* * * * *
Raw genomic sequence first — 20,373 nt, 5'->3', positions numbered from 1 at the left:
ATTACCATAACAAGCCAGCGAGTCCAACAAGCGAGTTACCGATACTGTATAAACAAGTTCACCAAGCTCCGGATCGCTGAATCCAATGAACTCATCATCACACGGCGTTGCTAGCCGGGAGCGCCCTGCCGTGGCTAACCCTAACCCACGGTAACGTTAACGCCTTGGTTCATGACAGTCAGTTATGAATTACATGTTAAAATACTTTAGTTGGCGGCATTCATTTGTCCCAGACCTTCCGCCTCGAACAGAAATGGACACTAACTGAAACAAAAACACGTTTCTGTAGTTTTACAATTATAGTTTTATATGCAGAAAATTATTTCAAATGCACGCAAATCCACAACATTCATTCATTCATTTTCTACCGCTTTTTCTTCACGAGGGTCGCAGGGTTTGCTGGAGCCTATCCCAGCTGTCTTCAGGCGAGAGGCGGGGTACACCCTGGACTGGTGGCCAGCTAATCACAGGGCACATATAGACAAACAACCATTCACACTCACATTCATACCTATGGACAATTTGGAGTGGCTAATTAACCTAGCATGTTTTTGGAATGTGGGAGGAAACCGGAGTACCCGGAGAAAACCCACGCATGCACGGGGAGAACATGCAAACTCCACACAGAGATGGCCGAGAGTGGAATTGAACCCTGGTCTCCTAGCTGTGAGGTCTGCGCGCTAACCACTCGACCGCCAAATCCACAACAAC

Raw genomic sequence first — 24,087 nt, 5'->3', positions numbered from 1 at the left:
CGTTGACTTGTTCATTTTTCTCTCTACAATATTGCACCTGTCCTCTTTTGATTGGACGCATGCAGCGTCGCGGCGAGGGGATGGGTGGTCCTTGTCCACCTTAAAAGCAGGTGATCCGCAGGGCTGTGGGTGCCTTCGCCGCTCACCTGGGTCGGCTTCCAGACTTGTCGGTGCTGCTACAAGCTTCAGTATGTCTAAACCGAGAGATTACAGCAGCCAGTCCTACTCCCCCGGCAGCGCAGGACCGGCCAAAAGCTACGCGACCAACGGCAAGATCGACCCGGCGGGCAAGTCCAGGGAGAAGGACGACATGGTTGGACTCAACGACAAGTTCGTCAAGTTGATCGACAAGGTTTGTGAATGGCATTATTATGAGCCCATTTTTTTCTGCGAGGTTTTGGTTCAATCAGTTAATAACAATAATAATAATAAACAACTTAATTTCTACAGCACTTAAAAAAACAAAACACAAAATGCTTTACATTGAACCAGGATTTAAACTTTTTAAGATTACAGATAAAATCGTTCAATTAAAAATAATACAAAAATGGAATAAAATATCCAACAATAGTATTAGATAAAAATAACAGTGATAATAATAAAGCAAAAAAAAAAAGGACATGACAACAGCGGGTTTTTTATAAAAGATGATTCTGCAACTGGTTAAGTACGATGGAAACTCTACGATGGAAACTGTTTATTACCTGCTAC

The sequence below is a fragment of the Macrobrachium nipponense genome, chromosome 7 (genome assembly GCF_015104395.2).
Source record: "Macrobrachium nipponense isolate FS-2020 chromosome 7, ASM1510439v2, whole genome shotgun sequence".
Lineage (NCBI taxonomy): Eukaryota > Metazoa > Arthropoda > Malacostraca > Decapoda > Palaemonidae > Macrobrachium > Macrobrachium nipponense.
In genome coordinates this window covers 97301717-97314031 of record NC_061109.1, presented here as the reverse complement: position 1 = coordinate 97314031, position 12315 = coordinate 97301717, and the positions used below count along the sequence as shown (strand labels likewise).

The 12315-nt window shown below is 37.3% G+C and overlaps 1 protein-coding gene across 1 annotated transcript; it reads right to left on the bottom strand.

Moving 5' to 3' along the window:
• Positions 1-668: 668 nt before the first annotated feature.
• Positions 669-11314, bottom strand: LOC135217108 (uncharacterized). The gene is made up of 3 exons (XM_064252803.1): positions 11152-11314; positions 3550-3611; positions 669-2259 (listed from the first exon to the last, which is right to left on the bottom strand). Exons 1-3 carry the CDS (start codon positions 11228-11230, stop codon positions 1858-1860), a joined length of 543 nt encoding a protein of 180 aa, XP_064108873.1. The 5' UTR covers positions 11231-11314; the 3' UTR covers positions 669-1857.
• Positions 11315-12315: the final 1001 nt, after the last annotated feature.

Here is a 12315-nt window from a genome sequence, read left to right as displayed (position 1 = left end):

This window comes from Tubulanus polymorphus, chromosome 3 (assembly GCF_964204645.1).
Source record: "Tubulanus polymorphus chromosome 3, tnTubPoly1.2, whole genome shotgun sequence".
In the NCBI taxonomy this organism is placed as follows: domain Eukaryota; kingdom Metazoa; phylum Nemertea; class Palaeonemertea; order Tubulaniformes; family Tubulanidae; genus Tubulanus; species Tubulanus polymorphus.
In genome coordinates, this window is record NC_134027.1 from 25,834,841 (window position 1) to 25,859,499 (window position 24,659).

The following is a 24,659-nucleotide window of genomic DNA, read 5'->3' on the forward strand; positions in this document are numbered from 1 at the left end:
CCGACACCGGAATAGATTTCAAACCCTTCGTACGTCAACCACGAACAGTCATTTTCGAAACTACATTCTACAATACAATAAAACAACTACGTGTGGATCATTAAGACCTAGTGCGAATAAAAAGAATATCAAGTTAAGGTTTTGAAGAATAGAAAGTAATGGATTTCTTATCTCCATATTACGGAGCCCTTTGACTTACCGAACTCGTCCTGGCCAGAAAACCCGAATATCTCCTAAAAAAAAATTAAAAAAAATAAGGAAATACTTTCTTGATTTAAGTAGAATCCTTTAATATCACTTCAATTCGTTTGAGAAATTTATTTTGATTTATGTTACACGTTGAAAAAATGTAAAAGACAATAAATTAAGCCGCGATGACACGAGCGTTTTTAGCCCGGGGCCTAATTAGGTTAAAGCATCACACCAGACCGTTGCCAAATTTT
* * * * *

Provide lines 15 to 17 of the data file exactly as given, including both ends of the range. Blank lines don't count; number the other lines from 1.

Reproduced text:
This window comes from Tubulanus polymorphus, chromosome 3 (assembly GCF_964204645.1).
Source record: "Tubulanus polymorphus chromosome 3, tnTubPoly1.2, whole genome shotgun sequence".
In the NCBI taxonomy this organism is placed as follows: domain Eukaryota; kingdom Metazoa; phylum Nemertea; class Palaeonemertea; order Tubulaniformes; family Tubulanidae; genus Tubulanus; species Tubulanus polymorphus.